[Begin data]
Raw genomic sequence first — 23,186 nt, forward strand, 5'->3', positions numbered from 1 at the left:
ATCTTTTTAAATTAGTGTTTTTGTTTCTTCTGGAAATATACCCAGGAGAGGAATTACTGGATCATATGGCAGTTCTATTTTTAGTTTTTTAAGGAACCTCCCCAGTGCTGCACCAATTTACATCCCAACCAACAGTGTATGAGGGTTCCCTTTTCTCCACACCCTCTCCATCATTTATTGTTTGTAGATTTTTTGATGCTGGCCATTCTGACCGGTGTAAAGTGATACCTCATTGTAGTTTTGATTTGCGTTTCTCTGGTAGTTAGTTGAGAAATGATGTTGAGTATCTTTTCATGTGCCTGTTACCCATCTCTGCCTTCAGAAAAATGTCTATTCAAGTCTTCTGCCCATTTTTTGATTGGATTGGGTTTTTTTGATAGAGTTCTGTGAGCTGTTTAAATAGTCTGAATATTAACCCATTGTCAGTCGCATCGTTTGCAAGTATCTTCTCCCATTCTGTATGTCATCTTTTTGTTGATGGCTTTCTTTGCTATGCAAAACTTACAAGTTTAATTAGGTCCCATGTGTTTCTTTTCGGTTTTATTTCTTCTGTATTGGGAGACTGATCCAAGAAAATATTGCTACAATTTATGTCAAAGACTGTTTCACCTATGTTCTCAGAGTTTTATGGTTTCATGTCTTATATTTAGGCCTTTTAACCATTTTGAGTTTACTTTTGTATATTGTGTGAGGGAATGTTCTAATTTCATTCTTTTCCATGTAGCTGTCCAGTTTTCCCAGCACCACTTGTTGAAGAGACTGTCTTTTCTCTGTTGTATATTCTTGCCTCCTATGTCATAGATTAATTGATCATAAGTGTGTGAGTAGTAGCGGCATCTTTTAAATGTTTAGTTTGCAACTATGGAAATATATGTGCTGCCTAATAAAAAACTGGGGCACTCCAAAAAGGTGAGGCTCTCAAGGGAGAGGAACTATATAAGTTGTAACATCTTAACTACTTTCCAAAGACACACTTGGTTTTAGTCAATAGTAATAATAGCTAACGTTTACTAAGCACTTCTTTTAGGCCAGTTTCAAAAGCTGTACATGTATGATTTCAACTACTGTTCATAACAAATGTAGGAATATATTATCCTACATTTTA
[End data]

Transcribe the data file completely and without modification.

Raw genomic sequence first — 23,186 nt, forward strand, 5'->3', positions numbered from 1 at the left:
ATCTTTTTAAATTAGTGTTTTTGTTTCTTCTGGAAATATACCCAGGAGAGGAATTACTGGATCATATGGCAGTTCTATTTTTAGTTTTTTAAGGAACCTCCCCAGTGCTGCACCAATTTACATCCCAACCAACAGTGTATGAGGGTTCCCTTTTCTCCACACCCTCTCCATCATTTATTGTTTGTAGATTTTTTGATGCTGGCCATTCTGACCGGTGTAAAGTGATACCTCATTGTAGTTTTGATTTGCGTTTCTCTGGTAGTTAGTTGAGAAATGATGTTGAGTATCTTTTCATGTGCCTGTTACCCATCTCTGCCTTCAGAAAAATGTCTATTCAAGTCTTCTGCCCATTTTTTGATTGGATTGGGTTTTTTTGATAGAGTTCTGTGAGCTGTTTAAATAGTCTGAATATTAACCCATTGTCAGTCGCATCGTTTGCAAGTATCTTCTCCCATTCTGTATGTCATCTTTTTGTTGATGGCTTTCTTTGCTATGCAAAACTTACAAGTTTAATTAGGTCCCATGTGTTTCTTTTCGGTTTTATTTCTTCTGTATTGGGAGACTGATCCAAGAAAATATTGCTACAATTTATGTCAAAGACTGTTTCACCTATGTTCTCAGAGTTTTATGGTTTCATGTCTTATATTTAGGCCTTTTAACCATTTTGAGTTTACTTTTGTATATTGTGTGAGGGAATGTTCTAATTTCATTCTTTTCCATGTAGCTGTCCAGTTTTCCCAGCACCACTTGTTGAAGAGACTGTCTTTTCTCTGTTGTATATTCTTGCCTCCTATGTCATAGATTAATTGATCATAAGTGTGTGAGTAGTAGCGGCATCTTTTAAATGTTTAGTTTGCAACTATGGAAATATATGTGCTGCCTAATAAAAAACTGGGGCACTCCAAAAAGGTGAGGCTCTCAAGGGAGAGGAACTATATAAGTTGTAACATCTTAACTACTTTCCAAAGACACACTTGGTTTTAGTCAATAGTAATAATAGCTAACGTTTACTAAGCACTTCTTTTAGGCCAGTTTCAAAAGCTGTACATGTATGATTTCAACTACTGTTCATAACAAATGTAGGAATATATTATCCTACATTTTA